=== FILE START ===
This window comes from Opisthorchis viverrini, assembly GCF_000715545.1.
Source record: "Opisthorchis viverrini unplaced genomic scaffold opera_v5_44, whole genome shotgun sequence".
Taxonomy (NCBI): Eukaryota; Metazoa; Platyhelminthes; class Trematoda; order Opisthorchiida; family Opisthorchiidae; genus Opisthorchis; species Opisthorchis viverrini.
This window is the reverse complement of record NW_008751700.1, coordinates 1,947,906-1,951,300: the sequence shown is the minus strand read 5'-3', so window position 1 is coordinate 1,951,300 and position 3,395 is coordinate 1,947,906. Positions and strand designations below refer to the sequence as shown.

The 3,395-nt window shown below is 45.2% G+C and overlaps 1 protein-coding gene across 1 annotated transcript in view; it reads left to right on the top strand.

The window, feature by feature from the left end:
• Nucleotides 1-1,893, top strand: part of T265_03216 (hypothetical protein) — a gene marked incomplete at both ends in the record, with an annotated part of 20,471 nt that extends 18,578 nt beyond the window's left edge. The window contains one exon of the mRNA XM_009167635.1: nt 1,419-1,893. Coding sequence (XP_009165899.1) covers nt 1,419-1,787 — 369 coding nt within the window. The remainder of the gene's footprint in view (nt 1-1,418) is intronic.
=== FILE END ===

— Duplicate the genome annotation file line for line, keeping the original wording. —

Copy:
This window comes from Opisthorchis viverrini, assembly GCF_000715545.1.
Source record: "Opisthorchis viverrini unplaced genomic scaffold opera_v5_44, whole genome shotgun sequence".
Taxonomy (NCBI): Eukaryota; Metazoa; Platyhelminthes; class Trematoda; order Opisthorchiida; family Opisthorchiidae; genus Opisthorchis; species Opisthorchis viverrini.
This window is the reverse complement of record NW_008751700.1, coordinates 1,947,906-1,951,300: the sequence shown is the minus strand read 5'-3', so window position 1 is coordinate 1,951,300 and position 3,395 is coordinate 1,947,906. Positions and strand designations below refer to the sequence as shown.

The 3,395-nt window shown below is 45.2% G+C and overlaps 1 protein-coding gene across 1 annotated transcript in view; it reads left to right on the top strand.

The window, feature by feature from the left end:
• Nucleotides 1-1,893, top strand: part of T265_03216 (hypothetical protein) — a gene marked incomplete at both ends in the record, with an annotated part of 20,471 nt that extends 18,578 nt beyond the window's left edge. The window contains one exon of the mRNA XM_009167635.1: nt 1,419-1,893. Coding sequence (XP_009165899.1) covers nt 1,419-1,787 — 369 coding nt within the window. The remainder of the gene's footprint in view (nt 1-1,418) is intronic.